Quaternary highstands in Bear Lake valley, Utah and Idaho
Benjamin J.C. Laabs, Department of Geology, Northern Arizona University, Flagstaff, Arizona 86011-4099, USA, and Darrell S. Kaufman, Department of Geology and Department of Environmental Sciences, Northern Arizona University, Flagstaff, Arizona 86011-4099, USA. Pages 463-478.

Keywords: Bear Lake, Utah-Idaho, Quaternary lake level, amino acid geochronology, Lake Bonneville.

Bear Lake valley is a complex graben in a seismically active region of the eastern Basin and Range province. Bear Lake and its surrounding wetlands currently lie in southern Bear Lake valley, but expanded northward and reached higher elevations (up to 25 m above modern) several times during the Quaternary Period. Laabs and Kaufman used radiocarbon, volcanic ash, and improved techniques in amino acid geochronology to date emergent lacustrine and wetland deposits in Bear Lake valley and reconstruct the history of high water events over the past ~1 million years. Despite the proximity of Bear Lake and Great Salt Lake, the timing of high water events in Bear Lake valley does not coincide with highstands of Lake Bonneville. In fact, Bear Lake may have been smaller than present during the last Bonneville cycle, probably due to important geomorphic constraints on the lake that limit its maximum attainable elevation.

Holocene evolution of the western Orinoco Delta, Venezuela
Andres Aslan, Department of Physical and Environmental Sciences, Mesa State College, Grand Junction, Colorado 81501-7682, USA, et al. Pages 479-498.

Keywords: Orinoco delta, Holocene, Delta progradation, mudcapes, avulsion, peat accumulation.

The Orinoco Delta of eastern Venezuela covers ~20,000 km2 of largely undeveloped tropical lowland forests and swamps that represent one of the largest tropical wetland systems in the world. Whereas many modern deltas have been significantly impacted by human activity, the Orinoco offers excellent opportunities to study environmental conditions of a major tropical delta in its natural state. Remote-sensing images, shallow cores, and radiocarbon dating of organic sediments provide new information on the Holocene evolution of this remote and little-studied delta. The delta shoreline has prograded 20-30 km during the late Holocene sea-level highstand through a combination of distributary avulsion and mudcape progradation. This style of delta progradation differs markedly from other major deltas because the Orinoco Delta coastal zone receives prodigious amounts of sediment from NW-moving littoral currents that originate from as far away as the Amazon system (~1600 km). Mudcape development and shoreline progradation, coupled with large amounts of direct precipitation, have led to the development of interdistributary peat swamps that cover up to 5,000 km2 of the delta plain. Hence the Orinoco Delta may be an excellent analog for interpreting ancient tropical deltaic peat deposits.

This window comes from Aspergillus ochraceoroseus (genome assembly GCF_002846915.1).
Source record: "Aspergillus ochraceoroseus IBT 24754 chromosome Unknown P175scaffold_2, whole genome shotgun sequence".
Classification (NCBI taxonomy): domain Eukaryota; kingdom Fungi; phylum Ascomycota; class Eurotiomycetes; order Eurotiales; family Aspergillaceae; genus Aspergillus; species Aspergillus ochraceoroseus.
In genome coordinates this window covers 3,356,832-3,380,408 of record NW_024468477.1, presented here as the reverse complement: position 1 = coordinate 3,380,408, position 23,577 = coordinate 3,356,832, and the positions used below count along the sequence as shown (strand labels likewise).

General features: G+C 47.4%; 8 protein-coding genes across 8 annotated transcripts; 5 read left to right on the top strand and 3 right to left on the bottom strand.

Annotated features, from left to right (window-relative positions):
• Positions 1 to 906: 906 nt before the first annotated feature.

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To view abstracts for the GSA BULLETIN, go to www.gsajournals.org. To obtain a complimentary copy of any GSA BULLETIN article, contact Ann Cairns at acairns@geosociety.org.

The Geological Society of America: www.geosociety.org